Researchers here suggest that the processes of atherosclerosis, leading to the buildup of fatty deposits that narrow and weaken blood vessels, are cumulative over time. One of the risk factors is high blood cholesterol, and high cholesterol in youth is found to correlate with increased risk in later life, even if blood cholesterol has been restored to normal levels at that time. This is interesting, as the cause of atherosclerosis is less blood cholesterol per se and more the oxidized cholesterol that disrupts the function of macrophage cells responsible for cleaning up cholesterol in blood vessel walls. Those macrophages should be working just fine in genetically normal young people with high cholesterol, as oxidized cholesterol is a feature of aging, and should be only minimally present in the young. This suggests that perhaps the researchers are seeing the ongoing, lifetime effects of the sort of neglect of health that is required to obtain high blood cholesterol when young, rather than a specific disease process.
An ongoing study, funded by the National Heart, Lung, and Blood Institute, began 35 years ago, recruiting 5,000 young adults aged 18 to 30. Researchers have tracked this cohort ever since to understand how individual characteristics, lifestyle, and environmental factors contribute to the development of cardiovascular disease later in life. "We found having an elevated LDL cholesterol level at a young age raises the risk of developing heart disease, and the elevated risk persists even in those who were able to later lower their LDL cholesterol levels. Damage to the arteries done early in life may be irreversible and appears to be cumulative. For this reason, doctors may want to consider prescribing lifestyle changes and also medications to lower high LDL cholesterol levels in young adults in order to prevent problems further down the road."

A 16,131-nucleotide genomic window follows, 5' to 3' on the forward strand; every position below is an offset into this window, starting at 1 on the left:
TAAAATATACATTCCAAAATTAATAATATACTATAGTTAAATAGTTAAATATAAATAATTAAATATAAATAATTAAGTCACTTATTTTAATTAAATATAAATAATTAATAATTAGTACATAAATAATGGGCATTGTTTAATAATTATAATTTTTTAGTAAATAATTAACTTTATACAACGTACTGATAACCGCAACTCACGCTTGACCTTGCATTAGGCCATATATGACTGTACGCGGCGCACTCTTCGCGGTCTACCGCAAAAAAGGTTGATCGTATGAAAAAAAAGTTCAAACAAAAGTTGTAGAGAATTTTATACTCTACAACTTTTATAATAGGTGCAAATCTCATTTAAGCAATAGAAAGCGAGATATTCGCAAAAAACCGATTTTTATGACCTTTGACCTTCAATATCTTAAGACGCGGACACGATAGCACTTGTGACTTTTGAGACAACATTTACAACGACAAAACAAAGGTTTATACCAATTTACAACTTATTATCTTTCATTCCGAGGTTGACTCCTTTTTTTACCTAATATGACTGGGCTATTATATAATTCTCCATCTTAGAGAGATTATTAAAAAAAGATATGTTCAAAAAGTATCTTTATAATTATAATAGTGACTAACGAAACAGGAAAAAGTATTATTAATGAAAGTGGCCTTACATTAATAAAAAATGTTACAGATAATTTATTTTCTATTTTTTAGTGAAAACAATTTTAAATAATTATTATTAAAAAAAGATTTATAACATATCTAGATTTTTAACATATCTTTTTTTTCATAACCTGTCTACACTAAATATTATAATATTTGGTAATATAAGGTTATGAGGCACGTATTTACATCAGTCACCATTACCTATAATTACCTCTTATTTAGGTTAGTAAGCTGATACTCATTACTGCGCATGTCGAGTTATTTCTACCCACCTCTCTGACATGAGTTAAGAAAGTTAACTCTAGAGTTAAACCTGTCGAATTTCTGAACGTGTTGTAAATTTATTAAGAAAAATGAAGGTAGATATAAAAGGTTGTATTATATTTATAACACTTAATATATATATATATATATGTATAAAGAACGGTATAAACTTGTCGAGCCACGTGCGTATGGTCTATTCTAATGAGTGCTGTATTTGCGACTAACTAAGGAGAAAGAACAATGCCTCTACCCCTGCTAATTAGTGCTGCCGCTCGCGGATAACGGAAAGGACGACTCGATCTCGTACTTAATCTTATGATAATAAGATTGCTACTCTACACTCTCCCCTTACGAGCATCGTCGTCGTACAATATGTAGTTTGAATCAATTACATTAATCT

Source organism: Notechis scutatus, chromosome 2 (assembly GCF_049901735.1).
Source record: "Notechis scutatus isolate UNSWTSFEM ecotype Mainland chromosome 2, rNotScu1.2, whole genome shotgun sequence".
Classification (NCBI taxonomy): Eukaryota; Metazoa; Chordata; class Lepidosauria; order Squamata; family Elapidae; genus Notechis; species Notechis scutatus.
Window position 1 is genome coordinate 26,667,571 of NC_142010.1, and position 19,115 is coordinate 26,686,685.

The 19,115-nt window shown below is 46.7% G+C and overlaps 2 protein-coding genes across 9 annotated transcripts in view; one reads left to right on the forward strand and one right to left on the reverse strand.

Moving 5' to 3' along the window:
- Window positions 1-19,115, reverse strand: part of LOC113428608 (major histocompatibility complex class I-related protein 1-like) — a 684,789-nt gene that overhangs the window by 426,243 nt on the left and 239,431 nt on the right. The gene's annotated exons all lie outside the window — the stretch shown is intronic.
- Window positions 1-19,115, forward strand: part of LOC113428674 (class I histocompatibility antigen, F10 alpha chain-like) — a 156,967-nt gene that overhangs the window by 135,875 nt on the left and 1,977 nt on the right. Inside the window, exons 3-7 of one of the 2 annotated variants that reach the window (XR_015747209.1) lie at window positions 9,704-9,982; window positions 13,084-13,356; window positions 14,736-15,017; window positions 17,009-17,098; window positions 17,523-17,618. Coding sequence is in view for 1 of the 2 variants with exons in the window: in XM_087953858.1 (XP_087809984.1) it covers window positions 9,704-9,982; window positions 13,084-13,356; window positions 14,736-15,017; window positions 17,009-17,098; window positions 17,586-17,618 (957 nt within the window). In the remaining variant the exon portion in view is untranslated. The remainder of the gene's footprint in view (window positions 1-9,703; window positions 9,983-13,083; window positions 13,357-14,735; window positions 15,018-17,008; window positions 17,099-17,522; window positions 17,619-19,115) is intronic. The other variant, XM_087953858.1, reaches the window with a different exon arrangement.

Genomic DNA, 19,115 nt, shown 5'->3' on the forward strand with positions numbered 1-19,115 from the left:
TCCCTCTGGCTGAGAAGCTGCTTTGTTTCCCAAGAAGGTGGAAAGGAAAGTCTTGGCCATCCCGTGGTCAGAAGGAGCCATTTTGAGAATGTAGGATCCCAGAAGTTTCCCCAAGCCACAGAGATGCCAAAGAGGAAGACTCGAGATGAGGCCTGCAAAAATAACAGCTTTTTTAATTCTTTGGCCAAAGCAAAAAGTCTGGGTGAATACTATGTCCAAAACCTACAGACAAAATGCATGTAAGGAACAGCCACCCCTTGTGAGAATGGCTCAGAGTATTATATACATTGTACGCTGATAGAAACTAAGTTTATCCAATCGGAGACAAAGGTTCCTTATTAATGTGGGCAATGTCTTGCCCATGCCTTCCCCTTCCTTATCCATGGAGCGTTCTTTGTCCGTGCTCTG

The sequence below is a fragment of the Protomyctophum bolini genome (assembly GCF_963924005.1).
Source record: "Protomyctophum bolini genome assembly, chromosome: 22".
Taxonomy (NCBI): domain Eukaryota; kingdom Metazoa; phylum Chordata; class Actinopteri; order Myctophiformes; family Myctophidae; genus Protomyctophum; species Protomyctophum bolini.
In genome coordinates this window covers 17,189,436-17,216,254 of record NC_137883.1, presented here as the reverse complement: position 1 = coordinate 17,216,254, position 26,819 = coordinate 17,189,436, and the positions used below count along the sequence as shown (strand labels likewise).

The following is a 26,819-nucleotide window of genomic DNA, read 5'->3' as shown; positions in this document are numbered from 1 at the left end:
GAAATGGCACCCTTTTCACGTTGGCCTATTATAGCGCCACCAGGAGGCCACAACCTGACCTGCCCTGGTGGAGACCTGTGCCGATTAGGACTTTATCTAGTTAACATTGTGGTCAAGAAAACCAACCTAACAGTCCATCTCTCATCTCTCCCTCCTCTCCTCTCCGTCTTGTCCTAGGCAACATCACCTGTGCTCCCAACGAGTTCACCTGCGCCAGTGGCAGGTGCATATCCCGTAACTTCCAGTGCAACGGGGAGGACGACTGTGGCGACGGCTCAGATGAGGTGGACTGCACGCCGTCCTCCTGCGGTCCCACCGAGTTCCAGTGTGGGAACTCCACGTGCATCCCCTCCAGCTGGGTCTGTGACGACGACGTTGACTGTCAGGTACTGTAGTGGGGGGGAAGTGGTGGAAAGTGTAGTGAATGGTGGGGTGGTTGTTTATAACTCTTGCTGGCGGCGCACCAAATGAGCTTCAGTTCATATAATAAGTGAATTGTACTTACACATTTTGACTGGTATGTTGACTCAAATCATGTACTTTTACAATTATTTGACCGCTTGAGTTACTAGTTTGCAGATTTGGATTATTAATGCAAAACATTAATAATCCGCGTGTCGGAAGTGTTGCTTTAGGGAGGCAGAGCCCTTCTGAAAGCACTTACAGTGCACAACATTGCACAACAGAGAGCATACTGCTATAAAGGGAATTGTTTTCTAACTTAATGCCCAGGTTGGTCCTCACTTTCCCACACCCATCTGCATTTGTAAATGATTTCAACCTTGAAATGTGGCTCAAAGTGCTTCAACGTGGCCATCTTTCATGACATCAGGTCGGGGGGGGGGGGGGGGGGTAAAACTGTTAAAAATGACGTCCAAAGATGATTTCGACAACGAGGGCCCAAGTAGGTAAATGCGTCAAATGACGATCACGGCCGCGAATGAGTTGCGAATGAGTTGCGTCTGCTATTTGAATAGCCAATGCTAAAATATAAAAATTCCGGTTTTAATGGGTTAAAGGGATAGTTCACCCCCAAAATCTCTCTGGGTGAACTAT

To conduct the study, the researchers used complex mathematical modeling to understand how cardiovascular risk (heart attack, stroke, blood vessel blockages, and death from cardiovascular disease) rises with increasing cumulative "exposure" to LDL cholesterol over an average of 22 years. They found that the greater the area under the "LDL curve" - which measured time of exposure and level of LDL cholesterol over time - the more likely participants were to experience a major cardiovascular event. While the medical establishment understands the importance of managing high LDL cholesterol levels to lower heart risks, there is little consensus on how aggressively to intervene in young adults who may not experience a heart attack or stroke for decades.